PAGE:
Suspected terrorist's brother rebuked

The brother of a suspected terrorist was dressed down by concerned Muslim leaders after heckling a speaker at a Christchurch mosque.

Concerns were raised within the Muslim community about the behaviour of Nathan Jones, 28, when he objected to what the speaker was telling the congregation and heckled him, Federation of Islamic Associations of New Zealand president Dr Anwar Ghani told Fairfax Media.

Jones was asked to keep quiet and was later spoken to by senior officials at the Masjid al Noor on Deans Ave in Christchurch and told his behaviour was not acceptable, Ghani said.

"[Jones was] told that we don't really follow your thinking and if you have those views [then] keep it to yourself - we don't want to hear it here."

After the incident, which occurred about two years ago, Jones rarely visited the mosque to pray.

Nathan Jones is the younger brother of a suspected terrorist killed in a US drone strike. Fairfax Media investigations have found the pair grew up in Christchurch and converted from Christianity to Islam.

There is no suggestion Nathan Jones' comments were related to illegal activity. The Christchurch Islamic centre to which he belongs denounces terrorism.

Dual New Zealand-Australian national Daryl Anthony Jones, 30, also known as Muslim bin John, and Australian Christopher Havard, 27, were in a convoy hit by a missile in Yemen on November 19.

Media reports linked the duo to a terror group called al Qaeda in the Arabian Peninsula (AQAP). Havard's parents said he was radicalised in Christchurch, claims vehemently denied by the city's Muslim leaders.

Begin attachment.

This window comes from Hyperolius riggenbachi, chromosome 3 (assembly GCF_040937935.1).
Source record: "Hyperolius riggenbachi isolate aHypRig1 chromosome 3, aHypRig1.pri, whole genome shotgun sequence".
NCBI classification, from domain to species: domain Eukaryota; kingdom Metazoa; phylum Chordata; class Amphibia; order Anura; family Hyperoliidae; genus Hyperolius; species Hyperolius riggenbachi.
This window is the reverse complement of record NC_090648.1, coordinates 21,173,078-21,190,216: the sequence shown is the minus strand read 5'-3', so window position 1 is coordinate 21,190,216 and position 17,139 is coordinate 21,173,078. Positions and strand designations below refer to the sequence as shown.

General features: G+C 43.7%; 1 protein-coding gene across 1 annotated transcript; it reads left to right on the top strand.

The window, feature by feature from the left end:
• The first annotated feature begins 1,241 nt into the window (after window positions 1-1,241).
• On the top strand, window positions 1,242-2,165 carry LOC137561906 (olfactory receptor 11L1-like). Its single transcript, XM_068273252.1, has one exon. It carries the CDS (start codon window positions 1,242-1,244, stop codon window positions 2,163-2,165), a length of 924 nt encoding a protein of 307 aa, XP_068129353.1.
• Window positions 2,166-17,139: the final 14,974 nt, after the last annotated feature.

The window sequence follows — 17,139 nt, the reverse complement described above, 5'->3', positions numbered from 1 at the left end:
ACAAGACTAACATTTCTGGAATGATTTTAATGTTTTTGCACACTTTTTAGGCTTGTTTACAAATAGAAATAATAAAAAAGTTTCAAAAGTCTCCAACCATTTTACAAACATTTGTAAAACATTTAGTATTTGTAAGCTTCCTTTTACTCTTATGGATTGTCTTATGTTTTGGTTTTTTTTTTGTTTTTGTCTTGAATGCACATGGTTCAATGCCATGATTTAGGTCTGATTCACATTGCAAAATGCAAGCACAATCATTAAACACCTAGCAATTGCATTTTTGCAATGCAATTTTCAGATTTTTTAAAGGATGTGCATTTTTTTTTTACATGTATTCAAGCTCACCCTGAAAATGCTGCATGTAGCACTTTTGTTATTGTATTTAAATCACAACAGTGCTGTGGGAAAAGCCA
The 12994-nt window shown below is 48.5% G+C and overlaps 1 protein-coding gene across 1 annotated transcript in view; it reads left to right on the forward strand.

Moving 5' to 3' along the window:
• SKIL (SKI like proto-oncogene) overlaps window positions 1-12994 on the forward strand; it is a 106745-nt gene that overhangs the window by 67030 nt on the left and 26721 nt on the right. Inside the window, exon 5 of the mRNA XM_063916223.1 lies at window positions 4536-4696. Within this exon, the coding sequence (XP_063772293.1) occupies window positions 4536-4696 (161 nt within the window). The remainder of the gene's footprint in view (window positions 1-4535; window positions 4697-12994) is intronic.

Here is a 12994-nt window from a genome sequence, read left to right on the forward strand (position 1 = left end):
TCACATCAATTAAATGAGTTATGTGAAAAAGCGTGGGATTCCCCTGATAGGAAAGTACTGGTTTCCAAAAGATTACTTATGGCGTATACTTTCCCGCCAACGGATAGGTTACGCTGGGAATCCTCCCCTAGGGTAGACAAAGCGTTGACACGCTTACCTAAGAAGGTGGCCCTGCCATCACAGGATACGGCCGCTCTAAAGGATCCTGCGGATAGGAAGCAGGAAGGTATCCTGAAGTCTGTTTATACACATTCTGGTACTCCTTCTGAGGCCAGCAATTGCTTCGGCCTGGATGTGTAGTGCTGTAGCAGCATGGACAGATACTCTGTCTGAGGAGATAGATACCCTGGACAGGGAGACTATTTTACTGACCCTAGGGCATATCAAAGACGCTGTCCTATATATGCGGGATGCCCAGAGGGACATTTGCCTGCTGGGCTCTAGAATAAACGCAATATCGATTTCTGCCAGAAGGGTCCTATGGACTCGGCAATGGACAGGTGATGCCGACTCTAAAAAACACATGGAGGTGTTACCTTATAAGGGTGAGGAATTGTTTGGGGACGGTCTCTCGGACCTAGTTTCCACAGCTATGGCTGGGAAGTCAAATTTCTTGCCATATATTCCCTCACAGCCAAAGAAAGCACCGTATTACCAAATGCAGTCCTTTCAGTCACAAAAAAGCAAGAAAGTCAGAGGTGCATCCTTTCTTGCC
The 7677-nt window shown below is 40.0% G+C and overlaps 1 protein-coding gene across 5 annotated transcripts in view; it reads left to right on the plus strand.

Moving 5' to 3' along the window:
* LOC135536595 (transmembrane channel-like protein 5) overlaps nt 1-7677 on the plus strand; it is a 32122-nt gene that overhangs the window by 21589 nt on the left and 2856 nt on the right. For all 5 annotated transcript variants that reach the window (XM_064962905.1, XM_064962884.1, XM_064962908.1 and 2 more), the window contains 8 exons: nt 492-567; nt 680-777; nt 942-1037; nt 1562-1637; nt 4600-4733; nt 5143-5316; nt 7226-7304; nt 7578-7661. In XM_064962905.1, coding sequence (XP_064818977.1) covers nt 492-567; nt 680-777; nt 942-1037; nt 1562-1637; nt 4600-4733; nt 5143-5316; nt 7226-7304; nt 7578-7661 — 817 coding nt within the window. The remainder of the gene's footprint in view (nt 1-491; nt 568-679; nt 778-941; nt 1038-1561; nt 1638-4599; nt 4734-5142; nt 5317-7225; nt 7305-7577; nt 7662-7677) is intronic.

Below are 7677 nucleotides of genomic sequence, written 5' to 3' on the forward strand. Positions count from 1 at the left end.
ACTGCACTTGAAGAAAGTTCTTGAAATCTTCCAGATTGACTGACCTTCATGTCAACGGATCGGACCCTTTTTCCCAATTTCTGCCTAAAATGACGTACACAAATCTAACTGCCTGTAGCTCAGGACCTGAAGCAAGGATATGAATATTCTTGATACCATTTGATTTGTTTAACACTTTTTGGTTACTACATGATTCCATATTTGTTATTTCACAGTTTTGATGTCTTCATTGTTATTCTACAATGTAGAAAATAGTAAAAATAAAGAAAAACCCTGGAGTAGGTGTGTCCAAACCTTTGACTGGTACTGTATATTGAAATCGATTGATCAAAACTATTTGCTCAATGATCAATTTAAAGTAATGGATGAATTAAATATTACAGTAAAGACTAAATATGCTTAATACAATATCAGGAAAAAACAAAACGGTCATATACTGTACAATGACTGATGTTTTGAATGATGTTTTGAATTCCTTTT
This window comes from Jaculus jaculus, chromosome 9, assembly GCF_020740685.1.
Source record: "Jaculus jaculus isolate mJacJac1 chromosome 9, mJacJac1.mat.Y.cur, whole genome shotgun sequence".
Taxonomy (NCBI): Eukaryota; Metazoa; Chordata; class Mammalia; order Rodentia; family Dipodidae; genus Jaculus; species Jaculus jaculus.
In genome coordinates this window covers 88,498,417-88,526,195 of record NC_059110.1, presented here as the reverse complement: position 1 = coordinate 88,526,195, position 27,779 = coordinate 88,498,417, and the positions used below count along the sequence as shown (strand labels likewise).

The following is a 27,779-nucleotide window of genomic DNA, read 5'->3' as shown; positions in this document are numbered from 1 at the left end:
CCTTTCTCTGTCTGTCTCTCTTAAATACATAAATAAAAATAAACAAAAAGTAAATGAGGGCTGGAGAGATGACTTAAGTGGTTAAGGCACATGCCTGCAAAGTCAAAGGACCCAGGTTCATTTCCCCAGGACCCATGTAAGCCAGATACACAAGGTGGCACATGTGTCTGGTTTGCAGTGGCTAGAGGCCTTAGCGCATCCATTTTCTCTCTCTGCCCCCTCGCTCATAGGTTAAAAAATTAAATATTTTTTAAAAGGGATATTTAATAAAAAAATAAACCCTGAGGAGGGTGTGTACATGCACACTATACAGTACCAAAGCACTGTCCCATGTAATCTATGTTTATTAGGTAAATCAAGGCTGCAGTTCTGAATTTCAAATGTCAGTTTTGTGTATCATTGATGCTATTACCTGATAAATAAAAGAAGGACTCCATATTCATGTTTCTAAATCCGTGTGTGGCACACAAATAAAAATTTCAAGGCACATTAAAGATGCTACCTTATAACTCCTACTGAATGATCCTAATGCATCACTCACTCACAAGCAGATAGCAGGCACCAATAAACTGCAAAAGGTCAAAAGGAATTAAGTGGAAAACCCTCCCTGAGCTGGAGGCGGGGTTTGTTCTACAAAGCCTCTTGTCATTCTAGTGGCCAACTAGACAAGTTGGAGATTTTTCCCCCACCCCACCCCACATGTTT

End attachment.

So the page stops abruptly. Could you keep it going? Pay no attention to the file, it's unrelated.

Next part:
Inquiries by Fairfax Media found Nathan Jones and a small group of other muslims had set up an information centre in the city to promote Salafism, a sect which follows literal, strict Islam.

Some Salafi followers in Western countries espouse jihad, but Nathan Jones and his friends denounced violence.

"Orthodox Islam does not teach us to kill innocent people and to blow up trains and strap bombs to ourselves," Abu Assiyah Hamzah, a man connected to the centre, said.

"[Daryl] was following an extremist ideology in the ways of [Osama] bin Laden and we never agreed with that ideology. We speak against it."

Nathan Jones, who is married to an Iraqi woman, declined to comment, as did his parents.

Ghani told Fairfax Media that the group involved with the information centre held beliefs that were "alien" to most members of the Islamic community.

"[Within] any faith you will have people whose interpretation is very narrow. It's just one of those things."

The group were still welcome at mosques throughout the country as long as they did not promote extreme views, Ghani said.

Yesterday, Fairfax Media revealed that the Jones' mother was unhappy with the lack of information provided by the New Zealand Government about Daryl Jones' death last year.

She wanted to know what proof authorities had that her son was a terrorist, the source said.

Born in Australia, the Jones brothers and their family moved to New Zealand, their mother's home country, more than two decades ago.

The pair attended Aranui High School and were involved with Christian youth groups, but became disillusioned.

Daryl Jones moved to Sydney in about 2008 and converted to Islam within weeks of arriving. Nathan Jones, still in Christchurch, converted soon after with the help of some Saudi students.

Daryl Jones eventually changed his name to Muslim bin John, married a Somali woman and about 2009 headed to Saudi Arabia and then Yemen, ancestral home of Osama bin Laden and home base AQAP.

He told his family he wanted to teach English and help people.

A source said Daryl Jones was thrown in prison in Yemen because he was not a registered teacher, leaving his wife and four children stranded. His parents arranged for the family to come to Christchurch, where they remain.

The family last heard from Daryl Jones about May 2012; then lost all contact.

The Press